QUESTION: Can we debond the reinforcing in 10 inch thick concrete with an Impactor 2000, and recover it?

ANSWER: Yes. Recovery of reinforcing can be as high as 100% if the factors mentioned in Question 4 are in your favor. If they aren't you might be looking at a slightly lower percent of recovery.

QUESTION: Can the Impactor 2000 be used to remove concrete on a bridge deck?

ANSWER: We highly recommend against using the Impactor 2000 on bridges or any elevated platform. The impacts could cause structural damage resulting in a failure of the bridge or platform, and possible injury or death to the operator or others.

QUESTION: Can the Impactor 2000 be used to remove on-grade building floor slab?

ANSWER: Yes, and the same rules apply here that apply to roads. Actually the Impactor 2000 can be used on any flat work on-grade. It is best if there are no drop-offs at the pavement edge. This will allow the operator to smoothly drive on and off of the slab, making his turn-arounds off the slab if he desires.

QUESTION: How close to a wall or barricades can we break with the Impactor 2000?

ANSWER: The Impactor 2000’s drum can be operated as close as 24 to 30-inches from a wall or barricade. Some cracking will radiate as far as the wall or barricade, and sometimes further. However, the effect will not be as intense as that occurring under the drum and therefore will not produce the same results.

QUESTION: Can we use a rubber tired loader to pull the Impactor 2000?

ANSWER: We don’t recommend it, but it is possible. What we recommend are agricultural type tractors in the 175 to 200 hp range. To operate an Impactor 2000, it helps if you can make visual contact with it to assure drum positioning. With an ag-tractor this visibility is unobstructed, while with a loader the engine is in the way. The turn around radius with many ag-tractors is much shorter than with a loader. When trying to turn around on a road this is important. Ag-tractors have the necessary hydraulics for operation of the Impactor 2000’s systems, while loaders don’t. Ag-tractor are more economical to operate and better serve the operator's comfort.

QUESTION: If we use the Impactor 2000 for pavement breaking, what maintenance must we perform to keep it in good operating condition? What about wear on the drum?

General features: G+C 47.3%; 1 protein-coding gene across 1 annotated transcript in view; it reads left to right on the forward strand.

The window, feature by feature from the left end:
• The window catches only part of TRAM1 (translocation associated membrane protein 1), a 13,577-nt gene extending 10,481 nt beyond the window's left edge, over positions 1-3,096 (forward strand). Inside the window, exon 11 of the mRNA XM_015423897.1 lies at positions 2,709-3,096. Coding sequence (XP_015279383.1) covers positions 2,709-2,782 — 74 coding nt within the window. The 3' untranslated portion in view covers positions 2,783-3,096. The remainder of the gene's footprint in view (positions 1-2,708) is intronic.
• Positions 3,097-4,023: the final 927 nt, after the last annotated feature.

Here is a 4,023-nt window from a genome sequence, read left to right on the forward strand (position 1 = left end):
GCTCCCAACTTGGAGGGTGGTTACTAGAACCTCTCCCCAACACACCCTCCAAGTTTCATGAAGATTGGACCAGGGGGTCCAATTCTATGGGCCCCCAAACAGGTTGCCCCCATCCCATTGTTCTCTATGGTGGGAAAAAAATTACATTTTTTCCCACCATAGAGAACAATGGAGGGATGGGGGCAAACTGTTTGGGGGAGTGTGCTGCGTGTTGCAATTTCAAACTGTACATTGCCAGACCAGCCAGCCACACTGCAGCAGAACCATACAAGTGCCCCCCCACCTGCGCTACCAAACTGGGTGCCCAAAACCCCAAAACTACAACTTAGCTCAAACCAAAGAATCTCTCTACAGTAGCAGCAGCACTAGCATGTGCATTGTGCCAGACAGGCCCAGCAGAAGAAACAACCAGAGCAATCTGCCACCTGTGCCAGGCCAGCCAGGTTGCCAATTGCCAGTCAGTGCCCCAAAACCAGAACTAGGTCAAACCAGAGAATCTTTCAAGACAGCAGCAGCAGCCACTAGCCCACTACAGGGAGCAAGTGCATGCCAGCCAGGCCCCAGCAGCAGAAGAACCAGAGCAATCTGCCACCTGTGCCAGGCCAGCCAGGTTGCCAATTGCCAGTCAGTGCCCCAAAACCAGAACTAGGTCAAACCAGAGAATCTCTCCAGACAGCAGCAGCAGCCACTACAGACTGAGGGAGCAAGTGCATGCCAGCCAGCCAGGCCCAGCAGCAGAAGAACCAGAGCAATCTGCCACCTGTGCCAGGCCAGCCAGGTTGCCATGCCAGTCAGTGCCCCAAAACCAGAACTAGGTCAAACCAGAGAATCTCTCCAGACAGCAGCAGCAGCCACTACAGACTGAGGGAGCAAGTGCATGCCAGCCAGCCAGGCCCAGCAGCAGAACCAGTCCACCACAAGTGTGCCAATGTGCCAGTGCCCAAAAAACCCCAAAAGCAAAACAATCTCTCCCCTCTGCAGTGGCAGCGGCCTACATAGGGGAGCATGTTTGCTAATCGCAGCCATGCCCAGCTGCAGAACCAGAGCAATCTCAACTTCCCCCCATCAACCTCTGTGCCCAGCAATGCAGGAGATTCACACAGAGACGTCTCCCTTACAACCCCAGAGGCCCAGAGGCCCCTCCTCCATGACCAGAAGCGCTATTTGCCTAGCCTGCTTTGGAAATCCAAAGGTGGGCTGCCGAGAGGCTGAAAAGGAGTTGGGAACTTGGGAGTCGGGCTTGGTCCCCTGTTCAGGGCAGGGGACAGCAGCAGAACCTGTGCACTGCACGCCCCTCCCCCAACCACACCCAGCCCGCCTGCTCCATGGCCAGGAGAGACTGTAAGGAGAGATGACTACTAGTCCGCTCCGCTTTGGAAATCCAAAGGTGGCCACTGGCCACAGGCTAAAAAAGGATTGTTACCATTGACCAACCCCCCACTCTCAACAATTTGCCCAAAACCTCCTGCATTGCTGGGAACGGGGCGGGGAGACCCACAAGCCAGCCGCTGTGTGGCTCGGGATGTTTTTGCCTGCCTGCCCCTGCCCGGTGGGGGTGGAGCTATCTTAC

ANSWER: The number one thing is to grease your machine on a regular basis before using. The operator's manual shows all the locations and recommends the frequency. There are only 2 roller bearings on the Impactor 2000 (not counting the wheel bearings). These 2 bearing, are the bearings the drum rotates on. They are in an enclosed area, well protected, and if you give them a squirt off grease every day before operating, they'll last for years. Actually, we know of none that have ever been replaced. All other bearings are self aligning type bearings and should last for years too, if you keep them greased. By the way, all the bearings used on the Impactor 2000 are common, and can be purchased in any major city throughout the world.

The drum rolls on concrete, so yes, there is wear. There are 3 breaking bars on each of the 4 sides of the drum. These bars are what deliver the impact to the pavement. Usually you can break about 8 to 10-miles of 2-lane highway down to 16-inch pieces, before you need to attend to the hard-facing on these bars. A good welder may spend about 4 hours rebuilding the hard-facing. Each of the 4 drum lifting lobes (the small rounded corners of the drum) have 3 wear plates. Your welder might spend about 2 hours of touch-up on these plates after he does the bars. That's it. About 6 hours total, but look at all the concrete you broke.